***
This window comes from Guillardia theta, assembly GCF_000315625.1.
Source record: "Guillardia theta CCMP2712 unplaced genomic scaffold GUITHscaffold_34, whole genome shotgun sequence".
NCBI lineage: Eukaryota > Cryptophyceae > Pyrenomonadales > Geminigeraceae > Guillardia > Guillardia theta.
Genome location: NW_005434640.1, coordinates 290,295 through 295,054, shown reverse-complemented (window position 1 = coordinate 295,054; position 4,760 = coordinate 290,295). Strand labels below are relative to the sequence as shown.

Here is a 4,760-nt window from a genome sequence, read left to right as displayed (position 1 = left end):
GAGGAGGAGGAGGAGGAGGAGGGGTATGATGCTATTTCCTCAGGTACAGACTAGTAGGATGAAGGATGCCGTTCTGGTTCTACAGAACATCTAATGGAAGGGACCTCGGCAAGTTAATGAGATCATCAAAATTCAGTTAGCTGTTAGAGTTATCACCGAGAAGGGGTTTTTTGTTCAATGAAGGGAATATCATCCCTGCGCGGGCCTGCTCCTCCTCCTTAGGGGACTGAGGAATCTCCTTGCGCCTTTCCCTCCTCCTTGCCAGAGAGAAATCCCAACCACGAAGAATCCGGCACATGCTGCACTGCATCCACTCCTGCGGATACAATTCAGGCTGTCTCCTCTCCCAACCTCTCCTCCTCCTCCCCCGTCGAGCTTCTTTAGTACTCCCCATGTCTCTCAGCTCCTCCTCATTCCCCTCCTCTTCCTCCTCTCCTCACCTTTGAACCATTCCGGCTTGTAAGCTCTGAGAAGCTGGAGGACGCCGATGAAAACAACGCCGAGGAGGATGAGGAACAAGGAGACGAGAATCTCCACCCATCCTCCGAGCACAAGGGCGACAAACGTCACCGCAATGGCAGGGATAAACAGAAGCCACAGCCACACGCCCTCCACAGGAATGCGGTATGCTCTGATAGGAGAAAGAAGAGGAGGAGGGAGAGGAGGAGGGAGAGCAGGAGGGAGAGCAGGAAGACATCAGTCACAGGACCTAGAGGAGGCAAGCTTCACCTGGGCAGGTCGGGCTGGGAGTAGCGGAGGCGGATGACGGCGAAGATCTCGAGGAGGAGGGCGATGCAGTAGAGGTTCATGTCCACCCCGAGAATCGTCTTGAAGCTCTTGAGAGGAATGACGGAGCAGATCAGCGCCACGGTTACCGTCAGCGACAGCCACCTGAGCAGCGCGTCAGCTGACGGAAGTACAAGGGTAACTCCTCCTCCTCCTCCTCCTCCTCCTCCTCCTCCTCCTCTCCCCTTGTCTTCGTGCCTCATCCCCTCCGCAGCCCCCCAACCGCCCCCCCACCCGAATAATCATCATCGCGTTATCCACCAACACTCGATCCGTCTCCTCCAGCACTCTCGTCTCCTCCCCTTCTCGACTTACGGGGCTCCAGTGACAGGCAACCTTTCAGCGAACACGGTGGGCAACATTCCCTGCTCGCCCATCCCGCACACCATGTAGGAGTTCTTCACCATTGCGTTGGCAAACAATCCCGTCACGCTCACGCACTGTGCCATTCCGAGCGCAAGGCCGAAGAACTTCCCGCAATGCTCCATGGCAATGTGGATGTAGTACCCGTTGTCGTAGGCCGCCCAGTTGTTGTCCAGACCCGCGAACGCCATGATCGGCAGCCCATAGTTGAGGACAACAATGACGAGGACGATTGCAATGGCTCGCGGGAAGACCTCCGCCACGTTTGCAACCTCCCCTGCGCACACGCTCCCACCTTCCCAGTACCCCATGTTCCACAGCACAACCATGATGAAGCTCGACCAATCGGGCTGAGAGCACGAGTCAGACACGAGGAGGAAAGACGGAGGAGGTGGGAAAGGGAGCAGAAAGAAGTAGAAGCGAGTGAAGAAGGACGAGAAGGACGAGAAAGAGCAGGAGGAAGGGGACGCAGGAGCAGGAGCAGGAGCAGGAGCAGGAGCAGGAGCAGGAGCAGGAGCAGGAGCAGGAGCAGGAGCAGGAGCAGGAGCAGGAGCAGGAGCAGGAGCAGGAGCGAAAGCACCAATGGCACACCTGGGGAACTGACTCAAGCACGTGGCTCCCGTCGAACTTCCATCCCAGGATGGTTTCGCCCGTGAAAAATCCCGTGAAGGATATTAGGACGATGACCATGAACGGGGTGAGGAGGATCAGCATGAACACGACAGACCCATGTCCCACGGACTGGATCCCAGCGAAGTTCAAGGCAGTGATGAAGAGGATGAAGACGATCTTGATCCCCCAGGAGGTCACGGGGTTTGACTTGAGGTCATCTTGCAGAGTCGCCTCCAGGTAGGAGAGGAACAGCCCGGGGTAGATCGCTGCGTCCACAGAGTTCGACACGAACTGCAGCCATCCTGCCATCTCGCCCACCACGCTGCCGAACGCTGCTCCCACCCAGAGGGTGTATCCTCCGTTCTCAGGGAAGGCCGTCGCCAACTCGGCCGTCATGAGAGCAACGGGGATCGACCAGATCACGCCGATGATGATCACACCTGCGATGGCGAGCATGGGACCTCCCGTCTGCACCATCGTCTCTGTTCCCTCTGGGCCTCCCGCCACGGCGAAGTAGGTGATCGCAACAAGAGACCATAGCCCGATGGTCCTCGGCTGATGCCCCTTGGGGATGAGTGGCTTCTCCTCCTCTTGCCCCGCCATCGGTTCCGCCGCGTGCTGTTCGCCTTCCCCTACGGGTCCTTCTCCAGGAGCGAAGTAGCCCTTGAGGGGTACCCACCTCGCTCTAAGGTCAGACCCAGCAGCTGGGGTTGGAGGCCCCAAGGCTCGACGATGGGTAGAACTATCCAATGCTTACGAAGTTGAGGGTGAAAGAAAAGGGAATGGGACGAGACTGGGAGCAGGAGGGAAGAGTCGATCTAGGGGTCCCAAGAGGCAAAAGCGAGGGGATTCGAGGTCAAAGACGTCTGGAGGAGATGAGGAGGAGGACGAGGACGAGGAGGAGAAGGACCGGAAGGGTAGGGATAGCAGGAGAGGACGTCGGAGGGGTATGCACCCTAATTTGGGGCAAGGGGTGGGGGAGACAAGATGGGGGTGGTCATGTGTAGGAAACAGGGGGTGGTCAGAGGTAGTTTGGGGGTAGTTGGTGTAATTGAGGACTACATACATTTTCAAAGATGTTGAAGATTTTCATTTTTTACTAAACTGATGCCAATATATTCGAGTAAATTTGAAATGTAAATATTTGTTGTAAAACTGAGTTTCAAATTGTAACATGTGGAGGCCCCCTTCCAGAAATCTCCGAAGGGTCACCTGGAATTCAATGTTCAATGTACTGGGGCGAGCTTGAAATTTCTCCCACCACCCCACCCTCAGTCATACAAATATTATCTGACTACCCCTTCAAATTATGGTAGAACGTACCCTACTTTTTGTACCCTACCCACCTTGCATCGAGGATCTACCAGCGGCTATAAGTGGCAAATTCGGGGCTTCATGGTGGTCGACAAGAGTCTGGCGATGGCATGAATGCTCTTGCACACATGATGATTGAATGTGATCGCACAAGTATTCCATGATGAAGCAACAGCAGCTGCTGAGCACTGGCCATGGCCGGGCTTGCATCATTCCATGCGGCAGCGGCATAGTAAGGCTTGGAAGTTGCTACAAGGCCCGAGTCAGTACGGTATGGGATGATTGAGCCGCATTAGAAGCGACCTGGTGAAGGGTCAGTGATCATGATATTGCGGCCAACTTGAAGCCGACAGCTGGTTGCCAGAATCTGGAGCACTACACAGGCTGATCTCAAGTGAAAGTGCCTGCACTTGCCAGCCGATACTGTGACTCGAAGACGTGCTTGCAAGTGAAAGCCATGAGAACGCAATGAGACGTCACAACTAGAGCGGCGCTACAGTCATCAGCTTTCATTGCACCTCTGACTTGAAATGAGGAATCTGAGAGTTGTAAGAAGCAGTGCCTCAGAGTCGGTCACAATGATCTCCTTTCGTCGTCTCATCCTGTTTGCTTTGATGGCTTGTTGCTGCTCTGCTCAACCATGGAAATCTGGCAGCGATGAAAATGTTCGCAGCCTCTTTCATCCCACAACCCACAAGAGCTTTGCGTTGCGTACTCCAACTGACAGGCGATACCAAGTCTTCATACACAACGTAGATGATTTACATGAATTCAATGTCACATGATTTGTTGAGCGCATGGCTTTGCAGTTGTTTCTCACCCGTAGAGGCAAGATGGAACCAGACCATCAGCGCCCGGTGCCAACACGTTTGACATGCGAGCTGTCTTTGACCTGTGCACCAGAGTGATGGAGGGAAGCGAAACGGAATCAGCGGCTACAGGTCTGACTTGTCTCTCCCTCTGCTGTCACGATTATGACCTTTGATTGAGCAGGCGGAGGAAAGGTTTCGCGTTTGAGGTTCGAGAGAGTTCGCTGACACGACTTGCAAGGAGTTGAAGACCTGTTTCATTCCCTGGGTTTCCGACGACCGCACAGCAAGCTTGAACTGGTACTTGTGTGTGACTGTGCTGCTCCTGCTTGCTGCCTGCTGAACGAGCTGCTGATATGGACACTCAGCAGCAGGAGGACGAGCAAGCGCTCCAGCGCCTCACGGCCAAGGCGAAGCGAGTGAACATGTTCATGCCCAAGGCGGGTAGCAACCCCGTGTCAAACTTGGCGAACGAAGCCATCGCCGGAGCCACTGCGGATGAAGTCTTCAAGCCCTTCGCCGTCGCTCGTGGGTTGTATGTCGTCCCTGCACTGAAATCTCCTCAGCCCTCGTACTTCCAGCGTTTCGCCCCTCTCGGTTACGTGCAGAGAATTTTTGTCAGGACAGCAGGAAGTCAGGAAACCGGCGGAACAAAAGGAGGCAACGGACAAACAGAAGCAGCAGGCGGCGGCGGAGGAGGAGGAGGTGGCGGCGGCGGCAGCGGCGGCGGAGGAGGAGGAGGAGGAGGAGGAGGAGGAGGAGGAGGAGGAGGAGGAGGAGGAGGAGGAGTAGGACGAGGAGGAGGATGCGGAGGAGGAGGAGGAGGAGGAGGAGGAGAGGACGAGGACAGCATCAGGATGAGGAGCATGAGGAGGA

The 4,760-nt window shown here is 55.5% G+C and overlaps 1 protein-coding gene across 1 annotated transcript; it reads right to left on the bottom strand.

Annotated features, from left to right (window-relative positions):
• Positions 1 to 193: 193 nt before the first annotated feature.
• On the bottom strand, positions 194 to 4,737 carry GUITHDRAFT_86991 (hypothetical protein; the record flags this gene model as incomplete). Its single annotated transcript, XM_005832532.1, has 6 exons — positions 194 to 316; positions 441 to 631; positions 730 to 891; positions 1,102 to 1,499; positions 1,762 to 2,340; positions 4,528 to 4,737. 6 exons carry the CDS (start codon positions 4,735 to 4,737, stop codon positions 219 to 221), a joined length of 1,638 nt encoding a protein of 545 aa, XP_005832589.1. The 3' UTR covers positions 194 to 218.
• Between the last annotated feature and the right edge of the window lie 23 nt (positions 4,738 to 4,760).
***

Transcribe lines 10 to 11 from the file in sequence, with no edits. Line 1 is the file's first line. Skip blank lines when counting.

• On the bottom strand, positions 194 to 4,737 carry GUITHDRAFT_86991 (hypothetical protein; the record flags this gene model as incomplete). Its single annotated transcript, XM_005832532.1, has 6 exons — positions 194 to 316; positions 441 to 631; positions 730 to 891; positions 1,102 to 1,499; positions 1,762 to 2,340; positions 4,528 to 4,737. 6 exons carry the CDS (start codon positions 4,735 to 4,737, stop codon positions 219 to 221), a joined length of 1,638 nt encoding a protein of 545 aa, XP_005832589.1. The 3' UTR covers positions 194 to 218.
• Between the last annotated feature and the right edge of the window lie 23 nt (positions 4,738 to 4,760).